Conservative leader Boris Johnson has been tasked with leading an economic revolution in the United Kingdom by scrapping EU-era VAT laws and regulations, which continue to impede the country’s small companies.
Conservative Brexiteer Jayne Adye, on the other hand, says the government should take a risk rather than “plodding along” with the “status quo” as dictated by the EU.
During a time when Britain’s continuing relationship with the EU is increasingly being scrutinised, Ms Adye, director of Get Britain Out, spoke out.
However, Brexit Minister Lord David Frost has made it plain that he increasingly wants the United Kingdom to move away from conformity with EU red tape, especially in the area of VAT, which applies to a broad variety of products and services. The Northern Ireland Protocol, under which the territory essentially stays part of the EU single market, is at the forefront of the discussion.
“The Government has already accepted cutting VAT is a good idea for encouraging investment in industry and consumer spending,” Ms Adye added.
“Just last year, to encourage people to go out and spend money, the Government temporarily cut VAT in the hospitality sector from 20 percent down to five percent.”
Despite the scheme’s effectiveness in providing a timely boost to the economy during the crisis, the government maintained that the reductions were only temporary.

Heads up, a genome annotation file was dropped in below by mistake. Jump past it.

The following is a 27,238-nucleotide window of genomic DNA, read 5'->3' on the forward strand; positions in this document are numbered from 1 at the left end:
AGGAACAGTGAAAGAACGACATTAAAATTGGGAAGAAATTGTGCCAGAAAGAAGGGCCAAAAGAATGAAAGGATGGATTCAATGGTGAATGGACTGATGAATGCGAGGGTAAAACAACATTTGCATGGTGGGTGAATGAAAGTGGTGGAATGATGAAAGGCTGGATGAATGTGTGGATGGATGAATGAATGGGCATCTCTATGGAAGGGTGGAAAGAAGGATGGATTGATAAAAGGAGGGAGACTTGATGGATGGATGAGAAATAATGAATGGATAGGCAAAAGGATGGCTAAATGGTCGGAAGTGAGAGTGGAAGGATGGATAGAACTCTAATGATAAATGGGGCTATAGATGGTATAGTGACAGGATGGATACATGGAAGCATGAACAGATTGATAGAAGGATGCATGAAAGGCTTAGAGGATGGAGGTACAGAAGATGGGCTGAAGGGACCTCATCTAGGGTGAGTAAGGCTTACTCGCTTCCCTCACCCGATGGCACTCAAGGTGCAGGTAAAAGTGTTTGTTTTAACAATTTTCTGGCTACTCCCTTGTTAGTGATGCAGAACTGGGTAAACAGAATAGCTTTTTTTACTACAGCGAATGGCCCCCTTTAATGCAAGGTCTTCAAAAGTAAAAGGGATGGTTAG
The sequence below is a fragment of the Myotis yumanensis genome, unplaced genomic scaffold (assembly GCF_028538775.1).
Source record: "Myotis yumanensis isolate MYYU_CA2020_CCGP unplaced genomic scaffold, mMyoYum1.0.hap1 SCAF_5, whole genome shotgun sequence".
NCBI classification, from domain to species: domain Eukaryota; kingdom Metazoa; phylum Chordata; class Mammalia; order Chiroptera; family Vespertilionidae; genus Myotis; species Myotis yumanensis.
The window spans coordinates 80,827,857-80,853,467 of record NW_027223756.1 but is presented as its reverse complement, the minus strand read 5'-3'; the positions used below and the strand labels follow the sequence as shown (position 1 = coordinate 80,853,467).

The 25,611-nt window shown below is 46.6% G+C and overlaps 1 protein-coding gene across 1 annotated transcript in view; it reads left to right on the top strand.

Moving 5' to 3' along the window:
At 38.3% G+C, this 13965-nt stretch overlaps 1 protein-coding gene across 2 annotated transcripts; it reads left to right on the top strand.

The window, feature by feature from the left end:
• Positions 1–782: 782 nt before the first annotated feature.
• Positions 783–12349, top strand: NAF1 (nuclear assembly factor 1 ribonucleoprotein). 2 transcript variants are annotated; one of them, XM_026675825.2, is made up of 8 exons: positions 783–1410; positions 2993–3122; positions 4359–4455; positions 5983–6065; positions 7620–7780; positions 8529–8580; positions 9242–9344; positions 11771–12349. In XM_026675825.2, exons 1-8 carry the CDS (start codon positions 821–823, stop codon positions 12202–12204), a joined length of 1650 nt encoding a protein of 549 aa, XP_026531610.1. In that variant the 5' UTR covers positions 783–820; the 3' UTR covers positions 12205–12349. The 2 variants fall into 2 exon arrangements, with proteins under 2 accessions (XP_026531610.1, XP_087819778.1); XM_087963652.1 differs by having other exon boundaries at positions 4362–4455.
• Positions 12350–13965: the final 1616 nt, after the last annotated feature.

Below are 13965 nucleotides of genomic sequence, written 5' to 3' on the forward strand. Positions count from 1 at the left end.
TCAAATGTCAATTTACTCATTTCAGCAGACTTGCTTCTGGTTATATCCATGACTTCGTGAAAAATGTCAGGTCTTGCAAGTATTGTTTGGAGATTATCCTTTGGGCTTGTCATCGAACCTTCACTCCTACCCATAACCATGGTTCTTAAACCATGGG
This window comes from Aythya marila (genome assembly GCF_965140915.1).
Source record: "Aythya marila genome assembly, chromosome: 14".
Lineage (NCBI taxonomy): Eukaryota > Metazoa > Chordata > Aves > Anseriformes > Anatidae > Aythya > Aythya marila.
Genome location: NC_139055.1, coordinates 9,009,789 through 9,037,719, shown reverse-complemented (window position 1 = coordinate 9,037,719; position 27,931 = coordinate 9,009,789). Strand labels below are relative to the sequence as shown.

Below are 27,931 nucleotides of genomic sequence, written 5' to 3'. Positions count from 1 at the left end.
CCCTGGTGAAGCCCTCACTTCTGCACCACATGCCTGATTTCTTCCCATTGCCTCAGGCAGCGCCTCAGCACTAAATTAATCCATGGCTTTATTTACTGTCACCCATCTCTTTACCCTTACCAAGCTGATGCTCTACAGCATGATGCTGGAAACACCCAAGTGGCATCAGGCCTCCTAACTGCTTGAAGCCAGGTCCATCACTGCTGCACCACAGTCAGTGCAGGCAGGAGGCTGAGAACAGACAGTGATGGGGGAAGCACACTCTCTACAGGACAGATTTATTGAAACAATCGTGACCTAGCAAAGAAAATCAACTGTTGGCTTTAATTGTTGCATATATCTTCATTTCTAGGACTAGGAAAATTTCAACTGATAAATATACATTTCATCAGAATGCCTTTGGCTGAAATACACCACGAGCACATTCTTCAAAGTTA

“Ever since the 2016 EU Referendum and before then, Get Britain Out and other pro-Brexit campaigns have produced report after report identifying areas of EU regulation from which the UK should free itself.” Ms Adye said.
“However, despite this plethora of information and experience at their disposal, those in Whitehall have shown no interest in actually implementing meaningful change.”
According to Ms Adye, VAT compliance costs an average business four percent of their revenue.
“This is a significant amount for smaller businesses desperately trying to stay afloat in the current economic climate – yet the Government continues to sit on its hands,” she said.
“It seems content with a system which as recently as 2017, was spread across 42 Acts of Parliament and 132 statutory instruments, with many more no doubt added throughout the pandemic.”
“How is such a complicated system sustainable?”
To “refill the Treasury’s coffers after the pandemic,” said Ms Adye, Chancellor Rishi Sunak’s reluctance to abolish VAT was likely motivated by this.
However, she argued that, at a time when interest rates are at all-time lows, the emphasis should be on reducing the cost of living and assisting the UK in achieving optimal development as it navigated its way around the globe, in keeping with Mr Johnson’s Global Britain vision.
“In the tax year 2019-2020 (the most recent year available), the UK had a VAT Gap of £12.8billion (the difference between the actual amount of VAT collected and the theoretical tax liability), equating to 8.4 percent of potential VAT revenue” Ms Adye added.
“Is this really a hole in our budget which is not worth working to eliminate?”
“Instead of choosing to simplify our tax system, we continue to plod along, happy to stay aligned to what became the norm under EU regulations.”
“Too often the Government has ignored chances to break away from the EU’s status quo.”
“Is this just about not wanting to rock the boat – or just being too lazy to make changes and come up with our own ideas?” she wondered.
“The tax system in the United Kingdom needs to be reformed, and the Government should either abolish VAT or bring in VAT reform if we are to get the best from Brexit.”